9. The Socratic method is of course effective and it is of great value in those circumstances when it can be employed. But as others have pointed out, we often do not control the battleground to the extent we can chose the dialectic rules.

    I have become convinced that the only possible way we are going to swing majority opinion our way, is to hold our noses, and apply the methods of the opposition. This is not easy I know. Most of us came to hold the positions we do, because we we smart enough to look beyond the propaganda, and evaluate these subjects rationally. However we simply can’t expect the number of people we need to make this a populist issue to take the same path.

    This is not to say the majority are stupid or dull. The problem is that many just do not have the time, or the inclination to background themselves to the depth we did, before we were able to start evaluating these subjects in detail.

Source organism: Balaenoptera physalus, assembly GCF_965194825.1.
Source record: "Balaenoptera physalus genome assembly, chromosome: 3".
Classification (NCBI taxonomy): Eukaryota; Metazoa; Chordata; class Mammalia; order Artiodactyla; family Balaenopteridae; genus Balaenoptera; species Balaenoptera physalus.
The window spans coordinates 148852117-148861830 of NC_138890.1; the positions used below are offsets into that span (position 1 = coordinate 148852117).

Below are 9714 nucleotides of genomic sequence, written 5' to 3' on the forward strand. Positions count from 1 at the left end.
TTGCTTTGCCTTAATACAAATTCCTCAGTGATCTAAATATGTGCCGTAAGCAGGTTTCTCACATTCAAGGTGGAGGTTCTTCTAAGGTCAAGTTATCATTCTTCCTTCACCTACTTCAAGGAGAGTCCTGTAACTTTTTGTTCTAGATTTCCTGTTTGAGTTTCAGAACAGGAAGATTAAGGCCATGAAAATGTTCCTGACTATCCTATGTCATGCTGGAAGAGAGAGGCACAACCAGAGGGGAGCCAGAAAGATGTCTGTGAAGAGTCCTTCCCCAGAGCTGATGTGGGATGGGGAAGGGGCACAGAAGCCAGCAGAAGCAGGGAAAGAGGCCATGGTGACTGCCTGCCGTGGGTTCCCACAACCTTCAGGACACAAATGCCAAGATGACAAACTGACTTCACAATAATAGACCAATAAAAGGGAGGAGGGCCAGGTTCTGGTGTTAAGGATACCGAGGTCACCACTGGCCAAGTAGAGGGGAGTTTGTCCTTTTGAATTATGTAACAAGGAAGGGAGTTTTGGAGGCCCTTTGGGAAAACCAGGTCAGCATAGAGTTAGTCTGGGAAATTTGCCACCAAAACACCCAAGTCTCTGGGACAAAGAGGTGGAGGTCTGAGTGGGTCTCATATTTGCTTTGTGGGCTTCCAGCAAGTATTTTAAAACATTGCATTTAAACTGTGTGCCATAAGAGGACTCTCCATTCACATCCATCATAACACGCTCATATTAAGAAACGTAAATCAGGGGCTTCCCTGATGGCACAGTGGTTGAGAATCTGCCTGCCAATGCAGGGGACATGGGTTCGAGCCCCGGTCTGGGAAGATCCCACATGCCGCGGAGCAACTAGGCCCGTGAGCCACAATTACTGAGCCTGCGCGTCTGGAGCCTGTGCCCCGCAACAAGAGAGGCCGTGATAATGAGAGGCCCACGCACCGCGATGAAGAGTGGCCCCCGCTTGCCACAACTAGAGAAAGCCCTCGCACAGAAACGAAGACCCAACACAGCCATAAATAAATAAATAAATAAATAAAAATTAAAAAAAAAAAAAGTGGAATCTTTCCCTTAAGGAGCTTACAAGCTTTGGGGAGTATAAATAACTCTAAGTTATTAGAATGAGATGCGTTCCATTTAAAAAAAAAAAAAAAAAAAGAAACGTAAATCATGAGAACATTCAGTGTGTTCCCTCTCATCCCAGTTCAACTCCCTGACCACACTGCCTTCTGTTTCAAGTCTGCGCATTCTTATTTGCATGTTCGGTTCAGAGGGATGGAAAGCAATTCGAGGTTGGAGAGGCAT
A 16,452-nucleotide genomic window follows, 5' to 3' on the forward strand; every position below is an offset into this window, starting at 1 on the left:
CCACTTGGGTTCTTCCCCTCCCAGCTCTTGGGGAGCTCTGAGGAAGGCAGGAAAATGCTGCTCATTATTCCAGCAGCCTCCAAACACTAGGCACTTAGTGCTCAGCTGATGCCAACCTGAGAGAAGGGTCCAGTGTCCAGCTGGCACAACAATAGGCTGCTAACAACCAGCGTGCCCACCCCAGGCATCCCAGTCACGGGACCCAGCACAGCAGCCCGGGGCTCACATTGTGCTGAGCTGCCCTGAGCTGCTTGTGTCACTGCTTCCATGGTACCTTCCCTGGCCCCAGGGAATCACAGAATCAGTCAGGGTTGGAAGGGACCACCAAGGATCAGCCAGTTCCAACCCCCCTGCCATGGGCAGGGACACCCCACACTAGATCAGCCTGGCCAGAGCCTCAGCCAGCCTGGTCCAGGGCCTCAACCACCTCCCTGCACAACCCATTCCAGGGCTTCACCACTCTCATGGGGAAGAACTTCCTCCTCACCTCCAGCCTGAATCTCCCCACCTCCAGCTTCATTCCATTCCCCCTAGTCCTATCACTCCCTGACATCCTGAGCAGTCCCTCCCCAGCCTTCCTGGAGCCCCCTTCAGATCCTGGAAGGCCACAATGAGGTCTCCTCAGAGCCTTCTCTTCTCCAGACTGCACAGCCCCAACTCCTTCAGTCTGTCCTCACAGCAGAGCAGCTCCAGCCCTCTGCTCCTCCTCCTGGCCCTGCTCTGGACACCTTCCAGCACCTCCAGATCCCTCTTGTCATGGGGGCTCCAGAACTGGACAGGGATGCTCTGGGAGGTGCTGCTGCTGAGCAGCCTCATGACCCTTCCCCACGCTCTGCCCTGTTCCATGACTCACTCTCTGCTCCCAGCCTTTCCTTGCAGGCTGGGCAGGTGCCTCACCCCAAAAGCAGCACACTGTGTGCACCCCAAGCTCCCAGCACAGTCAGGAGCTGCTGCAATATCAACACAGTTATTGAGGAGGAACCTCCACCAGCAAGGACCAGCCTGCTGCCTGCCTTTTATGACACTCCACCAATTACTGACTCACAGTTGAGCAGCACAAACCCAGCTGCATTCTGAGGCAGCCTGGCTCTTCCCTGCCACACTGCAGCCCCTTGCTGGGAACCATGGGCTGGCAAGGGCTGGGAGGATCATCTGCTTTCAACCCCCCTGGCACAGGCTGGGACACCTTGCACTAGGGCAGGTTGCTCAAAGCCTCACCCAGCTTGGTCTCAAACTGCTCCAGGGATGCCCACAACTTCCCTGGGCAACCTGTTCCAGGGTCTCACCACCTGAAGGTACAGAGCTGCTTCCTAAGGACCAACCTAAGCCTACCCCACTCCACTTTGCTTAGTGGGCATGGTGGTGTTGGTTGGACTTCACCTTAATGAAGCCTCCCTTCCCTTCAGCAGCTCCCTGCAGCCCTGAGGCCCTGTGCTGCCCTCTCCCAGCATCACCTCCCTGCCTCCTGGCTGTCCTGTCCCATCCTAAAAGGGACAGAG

To reach them we have to be willing to get our hands dirty, because that is part of the political process. we need to bring the fight down on the street. we need a simple message, and we need simple, attainable objectives.

    But most importantly we need to take control of the agenda. We cannot keep fighting defensively. Until we come to grips with the fact that all of the ‘problems’ with nuclear power are just bait that the other side is using to get us to fight on ground of their choosing and that they have framed these issues in such a manner that they can claim they cannot be solved to their satisfaction, we are going find ourselves working against our own cause. I know it’s not easy, the shear stupidity of these argument grates the nerves but we will never make any real progress if we keep trying to fight these by debate. What we need instead, and what has been sorely lacking in the nuclear debate is sales pitches that accentuate the positive aspects of nuclear power without restating the artificial problems that the antinuclear movement has thrown in our path.

    From what I can see, the same holds true with the AGW deniers: they have armed themselves with some talking-points they know will make supporters see red, and will just keep repeating them no matter how often those point are shot down. That’s their key strategy – to create the illusion of a debate, where one doesn’t exist.

    We really must stop and re-evaluate our overall strategy, if we want to get a significant amount of public opinion on our side.